Review: Parallels Brings True Virtualization To Macs

platform virtualization Mac

The ability to run multiple operating systems on Mac mini and iMac desktops and MacBook Pro laptops can fuel the adoption of Mac systems throughout the enterprise and create opportunities for Apple partners that never existed before. Several elements come into play when one considers what virtualization on Intel Macs really means.

By design, the Intel processors in Mac systems are engineered to leverage virtualization. All Intel Macs support Intel Virtualization technology, which allows the Parallels desktop to run in hypervisor mode. That translates to stability and speed not normally experienced on a virtual environment.

Solution providers can turn to an implementation model that consists of an Intel Mac running Mac OS X as the primary application, with a virtual session running Windows XP concurrently. That will allow businesses to perform an orderly transition to new hardware, along with a new operating system, without giving up backward compatibility and having to immediately dispose of legacy applications.

What's more, integrators can bring other operating systems into the equation, such as Linux, BeOS or BSD, for a transition to those platforms or to run specialized applications.

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Using the beta version of Parallels, CRN Test Center engineers found the product to be very stable with Windows XP as a virtual addition. The speed of the virtual PC was more than adequate and proved that a hypervisor-powered virtual machine gives up little in performance. Parallels includes several capabilities that help to make the transition a lot smoother.

For instance, users will find the ability to drag and drop files between Windows and OS X a powerful capability. A virtual drive compressor--called Parallels Compressor Technology--allows users to shrink virtual drives to the minimum size needed. That proves to be a real drive space saver. Another nifty trick is the product's ability to run a virtual machine on a second monitor in full-screen mode, which enables users to truly have two operating systems at their fingertips at all times.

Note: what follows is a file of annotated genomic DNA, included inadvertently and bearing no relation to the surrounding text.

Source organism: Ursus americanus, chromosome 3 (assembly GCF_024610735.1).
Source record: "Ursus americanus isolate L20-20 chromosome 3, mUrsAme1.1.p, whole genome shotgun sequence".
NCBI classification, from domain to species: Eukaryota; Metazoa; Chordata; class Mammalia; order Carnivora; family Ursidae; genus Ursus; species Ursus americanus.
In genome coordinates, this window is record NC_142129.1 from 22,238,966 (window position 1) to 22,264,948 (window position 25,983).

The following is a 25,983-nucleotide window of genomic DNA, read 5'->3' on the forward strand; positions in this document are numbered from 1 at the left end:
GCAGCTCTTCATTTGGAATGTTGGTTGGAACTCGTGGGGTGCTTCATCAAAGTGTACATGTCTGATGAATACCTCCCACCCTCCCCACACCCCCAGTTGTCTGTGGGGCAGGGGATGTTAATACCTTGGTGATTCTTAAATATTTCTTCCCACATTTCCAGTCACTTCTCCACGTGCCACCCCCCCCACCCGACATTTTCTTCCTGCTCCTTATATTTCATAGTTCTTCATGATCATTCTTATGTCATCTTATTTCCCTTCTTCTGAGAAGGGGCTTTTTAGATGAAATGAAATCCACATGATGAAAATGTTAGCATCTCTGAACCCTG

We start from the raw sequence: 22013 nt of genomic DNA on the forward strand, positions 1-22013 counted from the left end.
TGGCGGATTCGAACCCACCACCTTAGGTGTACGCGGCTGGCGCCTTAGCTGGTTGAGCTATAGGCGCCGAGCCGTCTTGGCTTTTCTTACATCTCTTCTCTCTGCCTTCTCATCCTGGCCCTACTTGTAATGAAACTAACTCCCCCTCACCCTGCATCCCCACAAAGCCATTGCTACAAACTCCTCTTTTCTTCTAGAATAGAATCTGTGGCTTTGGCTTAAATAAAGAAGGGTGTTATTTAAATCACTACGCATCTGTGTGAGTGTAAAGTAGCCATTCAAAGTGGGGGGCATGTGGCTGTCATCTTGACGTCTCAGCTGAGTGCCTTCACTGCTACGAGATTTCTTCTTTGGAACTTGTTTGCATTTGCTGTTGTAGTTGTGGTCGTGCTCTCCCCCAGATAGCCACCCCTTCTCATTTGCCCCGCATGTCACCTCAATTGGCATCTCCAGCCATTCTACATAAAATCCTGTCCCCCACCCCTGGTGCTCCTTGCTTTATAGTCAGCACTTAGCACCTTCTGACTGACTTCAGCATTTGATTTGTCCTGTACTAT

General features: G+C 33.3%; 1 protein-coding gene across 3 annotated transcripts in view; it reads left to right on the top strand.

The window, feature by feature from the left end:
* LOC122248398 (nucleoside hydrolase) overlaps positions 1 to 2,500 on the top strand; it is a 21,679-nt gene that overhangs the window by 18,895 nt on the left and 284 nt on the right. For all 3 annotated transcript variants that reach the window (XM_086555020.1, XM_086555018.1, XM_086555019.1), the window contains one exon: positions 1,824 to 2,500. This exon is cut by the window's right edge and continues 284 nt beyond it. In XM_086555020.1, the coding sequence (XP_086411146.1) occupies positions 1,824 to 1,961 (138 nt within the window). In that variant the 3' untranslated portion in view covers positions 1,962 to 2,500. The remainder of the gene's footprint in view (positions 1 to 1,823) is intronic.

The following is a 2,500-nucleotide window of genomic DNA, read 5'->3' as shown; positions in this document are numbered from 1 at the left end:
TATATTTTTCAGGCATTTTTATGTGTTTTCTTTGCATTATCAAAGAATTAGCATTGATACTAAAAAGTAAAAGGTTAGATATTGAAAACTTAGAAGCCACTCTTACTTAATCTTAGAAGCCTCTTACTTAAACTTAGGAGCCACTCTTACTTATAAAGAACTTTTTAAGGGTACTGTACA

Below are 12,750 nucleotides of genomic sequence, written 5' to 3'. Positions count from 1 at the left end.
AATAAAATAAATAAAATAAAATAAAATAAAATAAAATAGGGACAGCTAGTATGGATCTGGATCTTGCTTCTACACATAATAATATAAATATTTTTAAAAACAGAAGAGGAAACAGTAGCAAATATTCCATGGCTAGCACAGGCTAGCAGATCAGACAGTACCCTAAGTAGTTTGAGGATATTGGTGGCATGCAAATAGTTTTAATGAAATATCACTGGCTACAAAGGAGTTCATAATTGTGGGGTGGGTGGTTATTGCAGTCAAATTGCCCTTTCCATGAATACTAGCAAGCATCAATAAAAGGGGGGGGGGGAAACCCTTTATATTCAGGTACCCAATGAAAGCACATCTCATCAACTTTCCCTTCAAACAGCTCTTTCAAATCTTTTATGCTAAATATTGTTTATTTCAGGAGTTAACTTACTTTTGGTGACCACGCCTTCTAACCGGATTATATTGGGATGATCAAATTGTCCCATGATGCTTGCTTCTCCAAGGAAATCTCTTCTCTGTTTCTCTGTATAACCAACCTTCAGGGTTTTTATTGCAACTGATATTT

Beyond the technical prowess of the Mac/Parallels/Intel marriage are other market-driven factors that will make the combo attractive.

Enterprises, for example, are readying for the eventual release of Windows Vista, Microsoft's oft-delayed, next-generation desktop operating system. Part of that preparation includes upgrading or purchasing new hardware, implementing employee training programs, planning for large-scale PC deployments and updates to applications. All of that can prove to be an expensive endeavor, especially when one considers that the main payoff will come in the form of security, not features.

The question, then, is this: If a company has to retrain users and replace hardware, why not try something different that could end up being less expensive and easy to use and is available now?

Parallels Desktop for Mac, which shipped Thursday, carries a retail price of $79.99.